The thing is that the idea of “American Gods,” just that kernel, is pretty spot on as far as my conceptualization of this story. Check out this tweet from N’Kosi Oates, which is a quote from Nikki Giovanni’s recent talk on her poetry collection A Good Cry: What We Learn From Tears and Laughter at the Schomburg Center for Research in Black Culture:
This kind of thinking about the Middle Passage and the slave ship as a metaphysical conduit that distorted and destroyed the African mind/body/soul–not unlike the effects of the vacuum of space on a human body–is not new. Calvin Warren examines this idea of slave ship metaphysics and its effects on those imprisoned within in his essay “Black Time: Slavery, Metaphysics, and the Logic of Wellness”:
“What type of temporality sustains the black body in the slave ship? How do you orient yourself in time and space, especially when the journey could take months? Temporal domination is essential to slavery; it’s purpose is to disorient, objectify, and terrify.”
Thinking on that journey, starting with the numerous Doors of No Return, the actual time and anguish of the passage, the various ways that the journey could have ended (alighting in the “New World” on foreign shores, with a watery death, succumbing to disease, or, rarely, in mutiny and revolt and eventual freedom) got me thinking about faith, the prayers they prayed, and the gods they brought with them–gods that, ultimately, failed them. The slave ship, and all its attendant horrors, is a mighty test, enough to shake even the sternest faith. What if some of the slaves in that hold let loose those old gods? What if they created their own, new gods instead? What function would those gods serve? Would they be connected to the gods that those Africans brought with them? The middle passage was a culture-stripper, a homogenizing factor, but also a genesis. Could it have been the genesis of new deities? Would these gods provide new favor to new worshipers? And how would these gods be corrupted, having being born of such violence?
And on the flip side, I got to thinking about what kind of god the slavers might create? I mean, sure, they had those puritanical values, but what of a self-perpetuating god that was composed entirely of social algorithms, woven deep into the fabric of their culture, and maintained by the gears of progress, upheld by policy and political systems? This would be vengeful, capricious god, but a steady one all the same. How would other, older deities fare against this one?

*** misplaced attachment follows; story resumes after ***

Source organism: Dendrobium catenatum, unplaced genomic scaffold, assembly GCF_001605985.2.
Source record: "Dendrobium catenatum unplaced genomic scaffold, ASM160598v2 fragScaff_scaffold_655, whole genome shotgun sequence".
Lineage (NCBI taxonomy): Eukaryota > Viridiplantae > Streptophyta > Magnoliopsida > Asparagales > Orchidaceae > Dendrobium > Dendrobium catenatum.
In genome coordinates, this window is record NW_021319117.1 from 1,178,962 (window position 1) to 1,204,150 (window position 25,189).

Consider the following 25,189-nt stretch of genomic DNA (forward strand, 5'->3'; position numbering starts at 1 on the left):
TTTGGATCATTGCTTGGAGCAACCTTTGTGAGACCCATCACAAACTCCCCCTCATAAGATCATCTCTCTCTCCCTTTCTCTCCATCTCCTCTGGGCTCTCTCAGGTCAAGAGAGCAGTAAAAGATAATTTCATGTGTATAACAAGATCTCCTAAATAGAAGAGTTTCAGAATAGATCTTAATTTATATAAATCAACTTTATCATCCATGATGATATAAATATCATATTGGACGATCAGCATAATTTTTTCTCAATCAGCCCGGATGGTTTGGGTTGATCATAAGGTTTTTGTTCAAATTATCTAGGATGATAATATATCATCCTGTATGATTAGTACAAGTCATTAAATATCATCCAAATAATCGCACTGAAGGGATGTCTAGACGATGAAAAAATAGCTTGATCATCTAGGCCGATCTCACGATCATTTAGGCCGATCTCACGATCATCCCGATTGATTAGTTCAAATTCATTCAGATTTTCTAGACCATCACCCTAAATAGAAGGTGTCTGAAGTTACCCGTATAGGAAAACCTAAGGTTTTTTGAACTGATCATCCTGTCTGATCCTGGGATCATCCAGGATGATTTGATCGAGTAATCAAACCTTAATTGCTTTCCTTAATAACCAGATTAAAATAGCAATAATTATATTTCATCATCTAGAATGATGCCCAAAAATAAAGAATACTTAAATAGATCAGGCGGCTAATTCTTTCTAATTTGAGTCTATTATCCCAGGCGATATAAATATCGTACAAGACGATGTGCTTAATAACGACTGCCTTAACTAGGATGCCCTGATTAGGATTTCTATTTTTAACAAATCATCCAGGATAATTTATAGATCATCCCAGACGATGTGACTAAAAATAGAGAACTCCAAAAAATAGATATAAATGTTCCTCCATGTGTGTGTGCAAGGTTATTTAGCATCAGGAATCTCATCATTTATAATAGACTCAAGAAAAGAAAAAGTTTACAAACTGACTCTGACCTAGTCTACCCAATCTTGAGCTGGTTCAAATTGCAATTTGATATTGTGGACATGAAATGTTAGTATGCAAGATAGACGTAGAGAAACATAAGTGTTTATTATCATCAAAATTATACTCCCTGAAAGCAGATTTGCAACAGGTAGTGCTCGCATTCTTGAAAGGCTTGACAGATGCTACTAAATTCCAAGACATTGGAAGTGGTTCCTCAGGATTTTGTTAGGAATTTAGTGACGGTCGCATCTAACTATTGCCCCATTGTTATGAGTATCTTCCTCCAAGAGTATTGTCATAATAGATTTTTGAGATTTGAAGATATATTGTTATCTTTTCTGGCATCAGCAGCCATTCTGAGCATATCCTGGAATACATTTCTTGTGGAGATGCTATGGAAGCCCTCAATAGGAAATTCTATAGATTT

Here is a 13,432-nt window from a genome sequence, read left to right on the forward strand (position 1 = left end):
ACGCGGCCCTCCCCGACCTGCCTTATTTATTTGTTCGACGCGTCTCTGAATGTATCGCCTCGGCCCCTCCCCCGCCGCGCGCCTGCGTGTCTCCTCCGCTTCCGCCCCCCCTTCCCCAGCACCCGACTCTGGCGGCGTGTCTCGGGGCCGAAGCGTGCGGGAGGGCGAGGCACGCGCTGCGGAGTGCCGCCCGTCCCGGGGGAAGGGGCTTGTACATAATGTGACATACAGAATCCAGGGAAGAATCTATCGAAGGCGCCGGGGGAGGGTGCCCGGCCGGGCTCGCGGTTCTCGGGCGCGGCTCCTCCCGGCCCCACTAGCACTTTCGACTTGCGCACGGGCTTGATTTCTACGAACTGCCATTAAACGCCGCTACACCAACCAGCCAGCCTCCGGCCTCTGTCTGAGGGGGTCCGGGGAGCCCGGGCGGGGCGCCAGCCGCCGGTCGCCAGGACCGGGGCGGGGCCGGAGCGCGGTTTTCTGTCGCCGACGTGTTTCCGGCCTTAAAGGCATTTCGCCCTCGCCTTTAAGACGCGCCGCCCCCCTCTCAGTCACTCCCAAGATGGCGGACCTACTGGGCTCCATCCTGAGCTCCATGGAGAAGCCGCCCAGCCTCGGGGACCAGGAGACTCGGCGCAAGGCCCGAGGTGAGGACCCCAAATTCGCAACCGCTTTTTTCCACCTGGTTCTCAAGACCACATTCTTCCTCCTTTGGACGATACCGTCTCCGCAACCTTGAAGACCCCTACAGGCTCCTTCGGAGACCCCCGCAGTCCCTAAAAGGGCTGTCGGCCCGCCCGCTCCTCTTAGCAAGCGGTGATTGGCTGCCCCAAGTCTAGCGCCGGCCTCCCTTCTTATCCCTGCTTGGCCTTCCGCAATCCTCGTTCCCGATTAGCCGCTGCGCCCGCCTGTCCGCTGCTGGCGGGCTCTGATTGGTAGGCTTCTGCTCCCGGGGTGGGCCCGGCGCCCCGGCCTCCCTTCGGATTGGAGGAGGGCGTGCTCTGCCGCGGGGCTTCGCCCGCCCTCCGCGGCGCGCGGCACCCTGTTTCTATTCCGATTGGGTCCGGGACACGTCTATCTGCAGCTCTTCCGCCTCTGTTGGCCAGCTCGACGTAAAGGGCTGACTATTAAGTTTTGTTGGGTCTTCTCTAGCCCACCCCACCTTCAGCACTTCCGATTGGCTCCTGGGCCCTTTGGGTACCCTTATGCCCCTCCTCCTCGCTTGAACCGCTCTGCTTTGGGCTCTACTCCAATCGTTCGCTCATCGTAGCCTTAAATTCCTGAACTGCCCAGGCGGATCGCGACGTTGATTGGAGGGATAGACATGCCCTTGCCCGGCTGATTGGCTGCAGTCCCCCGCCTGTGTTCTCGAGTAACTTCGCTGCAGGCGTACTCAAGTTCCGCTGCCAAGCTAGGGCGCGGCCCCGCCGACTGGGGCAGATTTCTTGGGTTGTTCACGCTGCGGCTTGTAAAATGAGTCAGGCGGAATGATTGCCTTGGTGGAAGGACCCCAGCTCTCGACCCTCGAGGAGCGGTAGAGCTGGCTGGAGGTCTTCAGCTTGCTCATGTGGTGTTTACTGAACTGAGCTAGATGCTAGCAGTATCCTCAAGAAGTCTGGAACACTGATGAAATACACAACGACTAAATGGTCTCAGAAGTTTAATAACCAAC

So those are the philosophical questions that I wrestled with, and eventually, this story was born.
Fun fact: this story is a prequel, of sorts. I have another story out on sub right now which is set in a future of this world where the last remaining embers of divinity fight to hold on to their place in the world, and with their people, using human avatars that represent their ideals. That story isn’t nearly so highbrow, though. At it’s core, it’s a story about a woman’s quest to kill–and eat–a dragon.
Some of the other elements of “Sorrow and Joy, Sunshine and Rain” were just narrative things I wanted to play around with. Body horror, body snatching, taxonomies of divinity, all of these are things that I’m interested in on a macro level. While they have no place in my current novel-length WIP (it’s about “superheroes”), I’d love to play around with them again someday.
Support Uncanny if you can by purchasing an issue. Support Fiyah also by purchasing issues or subscriptions, which are now available. Vote and nominate and make sure that the stories that deserved to be recognized–which are not necessarily mine–get some shine.